Appleton's Cyclopedia of American Biography, edited by James
Grant Wilson, John Fiske and Stanley L. Klos. Six volumes, New York: D. Appleton
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DALTON, John Call, physiologist, born in Chehnsford, Massachusetts, 2 February 1825. He was graduated at Harvard in 1844, and at the medical department of that University in 1847. His attention was at once directed to physiology, and in 1851 he obtained the annual prize offered by the American medical association by his essay on "Corpus Luteum." Subsequently his researches on the anatomy of the placenta, the physiology of the cerebellum, intestinal digestion, and other experimental observations, embodied in his treatise on physiology, gained for him a reputation as one of the first of modern physiologists. He became professor of physiology in the medical department of the University of Buffalo, and was the first in the United States to teach that subject with illustrations by experiments on animals. This chair he resigned in 1854, and accepted a similar professorship in the Vermont medical College in Woodstock, where he remained until 1856. From 1859 till 1861 he filled the chair of physiology in the Long Island College hospital in Brooklyn. During the winter of 1854-'5 he lectured on physiology at the College of physicians and surgeons, New York, temporarily filling the place of Dr. Alonzo Clark. In 1855 he was elected to that professorship, which he continued to fill until his resignation in 1883. In 1884 he again succeeded Dr. Clark as president of the College of physicians and surgeons.
During the civil war he was a surgeon in the national service, going to Washington in 1861 in that capacity with the 7th New York regiment. Subsequently he was appointed surgeon of volunteers, and held important offices in the medical corps until his resignation in March 1864. Dr. Dalton has been an active member of many medical societies, and held prominent offices in them. In 1864 he was elected a member of the National academy of sciences. His contributions to the literature of physiology have been numerous since 1851. He has published articles in the "American Journal of the Medical Sciences," the "Transactions of the New York Academy of Sciences," the "American Medical Monthly," and other medical journals in New York; and also many valuable articles in his specialties in the American and other cyclopaedias. He has published in book-form "A Treatise on Human Physiology" (New York, 1859; 6th ed., 1882);" A Treatise on Physiology and Hygiene for Schools, Families, and Colleges" (1868); "The Experimental Method of Medicine" (1882); "Doctrines of the Circulation" (1884); and "Topographical Anatomy of the Brain" (1885).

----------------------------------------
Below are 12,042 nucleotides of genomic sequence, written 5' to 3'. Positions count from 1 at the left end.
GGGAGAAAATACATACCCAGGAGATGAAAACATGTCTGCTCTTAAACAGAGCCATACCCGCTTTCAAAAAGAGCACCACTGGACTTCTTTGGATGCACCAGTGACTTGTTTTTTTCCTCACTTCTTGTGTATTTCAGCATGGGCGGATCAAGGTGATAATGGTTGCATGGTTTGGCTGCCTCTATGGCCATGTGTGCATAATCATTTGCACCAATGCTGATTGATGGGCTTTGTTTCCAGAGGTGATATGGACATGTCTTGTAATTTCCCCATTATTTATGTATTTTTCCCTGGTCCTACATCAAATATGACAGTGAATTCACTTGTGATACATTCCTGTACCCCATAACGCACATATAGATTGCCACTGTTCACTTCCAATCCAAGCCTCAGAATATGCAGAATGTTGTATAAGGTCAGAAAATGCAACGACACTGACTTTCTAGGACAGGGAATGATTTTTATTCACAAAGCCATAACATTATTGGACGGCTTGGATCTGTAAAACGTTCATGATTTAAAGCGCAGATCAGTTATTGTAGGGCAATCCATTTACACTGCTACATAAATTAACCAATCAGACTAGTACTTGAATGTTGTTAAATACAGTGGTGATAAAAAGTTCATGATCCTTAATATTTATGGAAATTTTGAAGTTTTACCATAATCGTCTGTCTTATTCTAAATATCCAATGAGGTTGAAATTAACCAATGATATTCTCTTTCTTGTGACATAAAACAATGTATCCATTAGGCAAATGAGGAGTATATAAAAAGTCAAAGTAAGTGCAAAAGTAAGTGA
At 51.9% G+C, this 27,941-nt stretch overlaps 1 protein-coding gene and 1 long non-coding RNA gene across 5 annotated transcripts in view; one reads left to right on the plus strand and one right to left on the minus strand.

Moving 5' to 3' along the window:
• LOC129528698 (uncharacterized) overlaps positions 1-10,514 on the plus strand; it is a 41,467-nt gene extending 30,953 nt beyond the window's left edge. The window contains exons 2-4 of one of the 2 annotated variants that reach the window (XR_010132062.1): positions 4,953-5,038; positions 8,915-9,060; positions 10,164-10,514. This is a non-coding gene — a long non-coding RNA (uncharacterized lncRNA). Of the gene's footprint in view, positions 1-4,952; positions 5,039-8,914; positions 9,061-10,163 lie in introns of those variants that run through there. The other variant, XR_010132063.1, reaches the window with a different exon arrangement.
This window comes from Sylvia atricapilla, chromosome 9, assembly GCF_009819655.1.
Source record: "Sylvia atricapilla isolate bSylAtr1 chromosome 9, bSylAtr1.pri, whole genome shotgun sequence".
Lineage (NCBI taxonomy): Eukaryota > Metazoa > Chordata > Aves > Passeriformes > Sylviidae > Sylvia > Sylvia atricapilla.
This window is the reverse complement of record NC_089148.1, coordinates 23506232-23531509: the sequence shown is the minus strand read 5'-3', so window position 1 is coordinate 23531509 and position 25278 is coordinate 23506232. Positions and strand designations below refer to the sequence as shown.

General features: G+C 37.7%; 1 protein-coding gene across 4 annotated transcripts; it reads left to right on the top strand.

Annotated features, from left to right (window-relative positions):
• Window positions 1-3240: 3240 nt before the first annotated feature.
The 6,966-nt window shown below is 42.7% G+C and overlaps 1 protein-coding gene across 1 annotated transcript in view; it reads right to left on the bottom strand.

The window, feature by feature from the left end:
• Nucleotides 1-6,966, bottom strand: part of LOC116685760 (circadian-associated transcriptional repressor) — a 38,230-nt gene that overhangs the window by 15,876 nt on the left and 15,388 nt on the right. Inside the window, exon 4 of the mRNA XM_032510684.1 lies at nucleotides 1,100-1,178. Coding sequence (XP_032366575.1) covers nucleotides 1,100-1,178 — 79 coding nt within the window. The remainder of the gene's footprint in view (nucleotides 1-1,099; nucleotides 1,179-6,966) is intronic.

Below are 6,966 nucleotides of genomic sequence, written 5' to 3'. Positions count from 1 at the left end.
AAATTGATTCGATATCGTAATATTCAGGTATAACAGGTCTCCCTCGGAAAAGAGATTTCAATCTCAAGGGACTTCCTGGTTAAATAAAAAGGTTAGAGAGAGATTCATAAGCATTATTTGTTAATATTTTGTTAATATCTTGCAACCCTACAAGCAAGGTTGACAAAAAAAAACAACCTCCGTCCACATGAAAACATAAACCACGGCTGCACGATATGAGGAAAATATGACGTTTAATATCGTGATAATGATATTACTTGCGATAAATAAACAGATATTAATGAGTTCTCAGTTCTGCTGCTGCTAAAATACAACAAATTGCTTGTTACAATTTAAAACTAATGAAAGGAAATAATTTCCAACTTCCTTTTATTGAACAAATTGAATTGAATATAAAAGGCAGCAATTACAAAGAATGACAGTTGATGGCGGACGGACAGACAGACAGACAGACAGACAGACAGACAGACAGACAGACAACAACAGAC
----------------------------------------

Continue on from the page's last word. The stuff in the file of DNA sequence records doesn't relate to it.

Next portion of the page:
-His brother, Edward Barry Dalton, physician, born in Lowell, Massachusetts, 21 September 1834 ; died in Santa Barbara, California, 13 May 1872, was graduated at Harvard in 1855, and at the College of physicians and surgeons, New York, in 1858. Dr. Dalton then settled in New York, and was resident physician of St. Luke's hospital when the civil war began. He at once volunteered as a surgeon, and served from April 1861, till May 1865. At first he was a medical officer in the navy, after which he was commissioned surgeon of the 36th New York volunteers, and subsequently surgeon of U. S. volunteers, serving as medical inspector of the 6th army corps, and as medical director of the Department of Virginia. In March 1864, he was transferred to the Army of the Potomac, where he remained throughout the campaign of that year, from the Wilderness to City Point, having charge of all the wounded, and establishing and moving the hospitals. At City Point he was made chief medical officer of the depot field-hospitals, Army of the Potomac, till the final campaign in March and April 1865, when he accompanied the troops as medical director of the 9th army corps. After his discharge he was successively appointed brevet lieutenant colonel and colonel of volunteers.
In March 1866, he was appointed sanitary superintendent of the New York metropolitan board of health, in which office he remained until his resignation in January 1869. In 1869 he originated the present City ambulance system for the transportation of the sick and injured. His health had then begun to fail, and, after trying various resorts, he finally visited California, where he died from consumption. He published papers on "The Disorder known as Bronzed Skin, or Disease of the Supra-renal Capsules" (1860); "The Metropolitan Board of Health" (1868); and "Reports of the Sanitary Superintendent of the Metropolitan Board of Health" from 1866 till 1869.
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